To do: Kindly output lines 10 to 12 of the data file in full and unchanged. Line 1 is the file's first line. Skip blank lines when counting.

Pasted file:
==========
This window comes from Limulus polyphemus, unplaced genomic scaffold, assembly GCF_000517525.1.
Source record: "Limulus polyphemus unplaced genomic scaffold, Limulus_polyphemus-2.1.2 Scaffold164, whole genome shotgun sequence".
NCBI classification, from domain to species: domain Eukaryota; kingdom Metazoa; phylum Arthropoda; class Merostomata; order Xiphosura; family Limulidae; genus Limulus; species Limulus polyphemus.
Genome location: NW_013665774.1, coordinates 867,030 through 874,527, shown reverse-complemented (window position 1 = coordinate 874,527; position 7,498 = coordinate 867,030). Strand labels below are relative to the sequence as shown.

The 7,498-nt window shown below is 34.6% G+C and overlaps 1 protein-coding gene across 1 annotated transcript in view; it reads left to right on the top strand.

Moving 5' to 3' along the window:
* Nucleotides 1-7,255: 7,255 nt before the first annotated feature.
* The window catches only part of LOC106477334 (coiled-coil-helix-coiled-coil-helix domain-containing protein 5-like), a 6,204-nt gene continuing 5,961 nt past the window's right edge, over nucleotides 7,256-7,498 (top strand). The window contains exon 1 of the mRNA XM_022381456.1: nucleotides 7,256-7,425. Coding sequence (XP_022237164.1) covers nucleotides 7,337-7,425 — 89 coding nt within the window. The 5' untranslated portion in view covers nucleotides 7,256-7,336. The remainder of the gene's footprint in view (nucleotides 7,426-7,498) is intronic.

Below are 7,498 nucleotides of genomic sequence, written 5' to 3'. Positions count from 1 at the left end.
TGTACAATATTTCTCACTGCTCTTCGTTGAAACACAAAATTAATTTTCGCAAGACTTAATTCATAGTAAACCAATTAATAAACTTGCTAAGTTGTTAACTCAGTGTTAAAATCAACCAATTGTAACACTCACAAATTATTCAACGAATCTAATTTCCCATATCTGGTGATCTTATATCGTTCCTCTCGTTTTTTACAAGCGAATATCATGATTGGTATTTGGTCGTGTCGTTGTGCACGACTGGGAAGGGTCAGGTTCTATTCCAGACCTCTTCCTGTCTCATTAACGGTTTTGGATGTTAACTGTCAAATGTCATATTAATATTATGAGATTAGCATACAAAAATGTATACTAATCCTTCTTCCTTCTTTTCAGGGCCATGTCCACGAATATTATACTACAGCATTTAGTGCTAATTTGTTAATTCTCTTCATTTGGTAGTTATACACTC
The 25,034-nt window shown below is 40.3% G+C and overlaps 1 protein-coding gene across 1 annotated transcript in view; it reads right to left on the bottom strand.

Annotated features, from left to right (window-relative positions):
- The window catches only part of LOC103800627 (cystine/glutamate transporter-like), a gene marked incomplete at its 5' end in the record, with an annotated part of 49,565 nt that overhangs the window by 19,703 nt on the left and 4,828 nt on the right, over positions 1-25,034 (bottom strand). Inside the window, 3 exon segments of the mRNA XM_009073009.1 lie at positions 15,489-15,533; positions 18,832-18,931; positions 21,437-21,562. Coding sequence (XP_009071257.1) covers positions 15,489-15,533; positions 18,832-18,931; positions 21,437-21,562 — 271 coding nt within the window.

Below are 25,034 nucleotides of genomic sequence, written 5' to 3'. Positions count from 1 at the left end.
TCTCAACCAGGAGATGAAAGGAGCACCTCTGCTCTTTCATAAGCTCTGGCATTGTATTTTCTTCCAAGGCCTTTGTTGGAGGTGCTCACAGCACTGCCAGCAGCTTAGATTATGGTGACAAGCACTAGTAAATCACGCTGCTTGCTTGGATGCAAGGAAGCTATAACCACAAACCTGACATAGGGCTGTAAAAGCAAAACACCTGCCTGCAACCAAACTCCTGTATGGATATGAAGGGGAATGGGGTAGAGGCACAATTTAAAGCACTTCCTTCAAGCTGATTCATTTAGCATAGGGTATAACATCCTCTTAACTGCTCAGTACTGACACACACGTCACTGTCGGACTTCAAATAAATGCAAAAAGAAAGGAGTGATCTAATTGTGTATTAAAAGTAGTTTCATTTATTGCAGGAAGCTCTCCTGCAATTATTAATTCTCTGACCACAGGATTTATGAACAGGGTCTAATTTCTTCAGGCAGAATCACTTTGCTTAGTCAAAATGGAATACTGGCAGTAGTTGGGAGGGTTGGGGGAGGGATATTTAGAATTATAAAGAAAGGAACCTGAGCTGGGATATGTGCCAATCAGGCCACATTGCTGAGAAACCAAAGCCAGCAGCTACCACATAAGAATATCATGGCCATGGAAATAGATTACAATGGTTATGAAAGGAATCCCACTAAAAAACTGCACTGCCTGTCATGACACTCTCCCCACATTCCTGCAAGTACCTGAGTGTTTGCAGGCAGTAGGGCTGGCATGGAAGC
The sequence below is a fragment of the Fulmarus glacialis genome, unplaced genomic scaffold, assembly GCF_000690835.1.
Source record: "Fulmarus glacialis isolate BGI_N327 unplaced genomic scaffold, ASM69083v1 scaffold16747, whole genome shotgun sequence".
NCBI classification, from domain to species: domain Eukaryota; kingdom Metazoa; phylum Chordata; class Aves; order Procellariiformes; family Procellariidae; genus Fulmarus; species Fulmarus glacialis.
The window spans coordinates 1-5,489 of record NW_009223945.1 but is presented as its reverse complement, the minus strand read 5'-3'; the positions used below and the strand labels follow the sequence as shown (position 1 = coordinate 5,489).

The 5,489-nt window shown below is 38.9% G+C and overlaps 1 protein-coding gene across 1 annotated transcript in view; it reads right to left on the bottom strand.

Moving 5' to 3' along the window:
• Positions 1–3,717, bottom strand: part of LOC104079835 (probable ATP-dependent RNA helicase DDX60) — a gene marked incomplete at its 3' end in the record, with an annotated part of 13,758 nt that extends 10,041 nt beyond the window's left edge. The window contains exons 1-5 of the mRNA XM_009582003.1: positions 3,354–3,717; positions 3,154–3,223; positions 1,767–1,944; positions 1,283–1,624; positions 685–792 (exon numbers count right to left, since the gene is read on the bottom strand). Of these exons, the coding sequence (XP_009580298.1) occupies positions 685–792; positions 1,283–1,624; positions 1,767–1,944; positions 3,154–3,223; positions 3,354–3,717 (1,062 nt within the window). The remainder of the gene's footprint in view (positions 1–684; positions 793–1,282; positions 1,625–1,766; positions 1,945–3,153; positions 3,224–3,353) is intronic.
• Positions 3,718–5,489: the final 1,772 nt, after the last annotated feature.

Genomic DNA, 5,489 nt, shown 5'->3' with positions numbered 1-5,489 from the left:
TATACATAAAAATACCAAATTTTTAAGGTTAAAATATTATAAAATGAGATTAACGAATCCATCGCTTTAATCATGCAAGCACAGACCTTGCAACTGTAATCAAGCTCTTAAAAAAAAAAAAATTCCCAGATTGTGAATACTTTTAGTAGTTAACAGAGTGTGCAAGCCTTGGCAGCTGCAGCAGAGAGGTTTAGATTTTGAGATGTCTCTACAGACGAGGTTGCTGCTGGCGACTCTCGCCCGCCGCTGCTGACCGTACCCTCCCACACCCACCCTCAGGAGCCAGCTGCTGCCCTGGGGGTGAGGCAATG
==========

TGTACAATATTTCTCACTGCTCTTCGTTGAAACACAAAATTAATTTTCGCAAGACTTAATTCATAGTAAACCAATTAATAAACTTGCTAAGTTGTTAACTCAGTGTTAAAATCAACCAATTGTAACACTCACAAATTATTCAACGAATCTAATTTCCCATATCTGGTGATCTTATATCGTTCCTCTCGTTTTTTACAAGCGAATATCATGATTGGTATTTGGTCGTGTCGTTGTGCACGACTGGGAAGGGTCAGGTTCTATTCCAGACCTCTTCCTGTCTCATTAACGGTTTTGGATGTTAACTGTCAAATGTCATATTAATATTATGAGATTAGCATACAAAAATGTATACTAATCCTTCTTCCTTCTTTTCAGGGCCATGTCCACGAATATTATACTACAGCATTTAGTGCTAATTTGTTAATTCTCTTCATTTGGTAGTTATACACTC
The 25,034-nt window shown below is 40.3% G+C and overlaps 1 protein-coding gene across 1 annotated transcript in view; it reads right to left on the bottom strand.

Annotated features, from left to right (window-relative positions):